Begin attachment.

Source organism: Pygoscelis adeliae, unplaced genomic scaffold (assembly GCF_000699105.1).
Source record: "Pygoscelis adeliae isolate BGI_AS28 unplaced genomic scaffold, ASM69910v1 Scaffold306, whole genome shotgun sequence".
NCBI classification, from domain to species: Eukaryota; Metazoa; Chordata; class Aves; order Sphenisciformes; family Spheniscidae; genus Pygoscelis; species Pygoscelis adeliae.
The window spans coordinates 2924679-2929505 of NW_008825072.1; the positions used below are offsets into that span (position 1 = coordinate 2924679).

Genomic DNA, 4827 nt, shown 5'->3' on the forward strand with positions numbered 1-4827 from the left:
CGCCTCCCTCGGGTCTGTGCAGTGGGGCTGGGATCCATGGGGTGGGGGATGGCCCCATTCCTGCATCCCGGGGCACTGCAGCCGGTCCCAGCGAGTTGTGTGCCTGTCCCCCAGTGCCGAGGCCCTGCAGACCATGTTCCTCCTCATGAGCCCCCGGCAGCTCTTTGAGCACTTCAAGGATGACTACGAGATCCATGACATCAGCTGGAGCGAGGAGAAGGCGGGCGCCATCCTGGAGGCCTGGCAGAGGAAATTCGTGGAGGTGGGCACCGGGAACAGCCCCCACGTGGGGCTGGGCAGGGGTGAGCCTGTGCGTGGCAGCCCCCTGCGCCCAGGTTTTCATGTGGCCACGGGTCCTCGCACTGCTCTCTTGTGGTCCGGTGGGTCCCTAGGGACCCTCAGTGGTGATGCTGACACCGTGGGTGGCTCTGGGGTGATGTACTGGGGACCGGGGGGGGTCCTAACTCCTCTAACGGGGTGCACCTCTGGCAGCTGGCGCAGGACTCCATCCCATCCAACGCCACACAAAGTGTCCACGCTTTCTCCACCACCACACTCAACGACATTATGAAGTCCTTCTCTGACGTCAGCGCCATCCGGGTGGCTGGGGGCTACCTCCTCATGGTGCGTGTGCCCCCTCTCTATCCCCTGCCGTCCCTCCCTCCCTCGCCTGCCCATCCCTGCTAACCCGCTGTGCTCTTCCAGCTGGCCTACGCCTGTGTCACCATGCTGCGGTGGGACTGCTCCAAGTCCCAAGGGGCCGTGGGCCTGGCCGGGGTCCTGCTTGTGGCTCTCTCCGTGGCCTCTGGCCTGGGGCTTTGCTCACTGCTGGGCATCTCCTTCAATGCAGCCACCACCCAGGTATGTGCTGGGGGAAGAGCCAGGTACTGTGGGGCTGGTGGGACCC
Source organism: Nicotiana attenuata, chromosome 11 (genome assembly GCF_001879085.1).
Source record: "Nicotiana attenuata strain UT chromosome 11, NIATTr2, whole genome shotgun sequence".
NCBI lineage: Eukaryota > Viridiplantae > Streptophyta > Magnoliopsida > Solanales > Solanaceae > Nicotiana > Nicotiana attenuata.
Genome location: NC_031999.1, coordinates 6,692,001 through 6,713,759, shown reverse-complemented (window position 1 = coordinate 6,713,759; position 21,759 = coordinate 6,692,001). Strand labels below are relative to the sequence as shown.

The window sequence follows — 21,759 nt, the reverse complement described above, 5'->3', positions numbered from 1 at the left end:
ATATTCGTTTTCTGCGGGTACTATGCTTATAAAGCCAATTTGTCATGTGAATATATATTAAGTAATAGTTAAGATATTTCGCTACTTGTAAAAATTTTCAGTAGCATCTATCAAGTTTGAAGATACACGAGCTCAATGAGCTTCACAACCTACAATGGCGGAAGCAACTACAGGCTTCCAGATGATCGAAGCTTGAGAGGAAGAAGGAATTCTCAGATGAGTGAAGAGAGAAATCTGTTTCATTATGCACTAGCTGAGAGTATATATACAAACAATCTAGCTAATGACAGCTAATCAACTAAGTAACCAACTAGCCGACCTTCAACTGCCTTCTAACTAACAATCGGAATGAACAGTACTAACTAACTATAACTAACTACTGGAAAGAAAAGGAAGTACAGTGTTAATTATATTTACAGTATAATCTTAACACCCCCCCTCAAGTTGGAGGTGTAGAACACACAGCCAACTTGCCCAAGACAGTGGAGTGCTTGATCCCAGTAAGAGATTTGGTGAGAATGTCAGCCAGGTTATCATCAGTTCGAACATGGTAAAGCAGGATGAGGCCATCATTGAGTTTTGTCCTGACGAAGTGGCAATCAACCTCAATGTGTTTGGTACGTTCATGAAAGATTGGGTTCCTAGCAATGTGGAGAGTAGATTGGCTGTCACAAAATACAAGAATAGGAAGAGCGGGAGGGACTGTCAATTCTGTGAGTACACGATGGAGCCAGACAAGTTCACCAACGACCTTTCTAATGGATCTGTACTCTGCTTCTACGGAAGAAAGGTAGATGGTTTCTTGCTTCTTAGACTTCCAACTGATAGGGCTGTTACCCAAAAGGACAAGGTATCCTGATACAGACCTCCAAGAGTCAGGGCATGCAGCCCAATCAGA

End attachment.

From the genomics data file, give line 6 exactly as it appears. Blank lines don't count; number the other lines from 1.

CGCCTCCCTCGGGTCTGTGCAGTGGGGCTGGGATCCATGGGGTGGGGGATGGCCCCATTCCTGCATCCCGGGGCACTGCAGCCGGTCCCAGCGAGTTGTGTGCCTGTCCCCCAGTGCCGAGGCCCTGCAGACCATGTTCCTCCTCATGAGCCCCCGGCAGCTCTTTGAGCACTTCAAGGATGACTACGAGATCCATGACATCAGCTGGAGCGAGGAGAAGGCGGGCGCCATCCTGGAGGCCTGGCAGAGGAAATTCGTGGAGGTGGGCACCGGGAACAGCCCCCACGTGGGGCTGGGCAGGGGTGAGCCTGTGCGTGGCAGCCCCCTGCGCCCAGGTTTTCATGTGGCCACGGGTCCTCGCACTGCTCTCTTGTGGTCCGGTGGGTCCCTAGGGACCCTCAGTGGTGATGCTGACACCGTGGGTGGCTCTGGGGTGATGTACTGGGGACCGGGGGGGGTCCTAACTCCTCTAACGGGGTGCACCTCTGGCAGCTGGCGCAGGACTCCATCCCATCCAACGCCACACAAAGTGTCCACGCTTTCTCCACCACCACACTCAACGACATTATGAAGTCCTTCTCTGACGTCAGCGCCATCCGGGTGGCTGGGGGCTACCTCCTCATGGTGCGTGTGCCCCCTCTCTATCCCCTGCCGTCCCTCCCTCCCTCGCCTGCCCATCCCTGCTAACCCGCTGTGCTCTTCCAGCTGGCCTACGCCTGTGTCACCATGCTGCGGTGGGACTGCTCCAAGTCCCAAGGGGCCGTGGGCCTGGCCGGGGTCCTGCTTGTGGCTCTCTCCGTGGCCTCTGGCCTGGGGCTTTGCTCACTGCTGGGCATCTCCTTCAATGCAGCCACCACCCAGGTATGTGCTGGGGGAAGAGCCAGGTACTGTGGGGCTGGTGGGACCC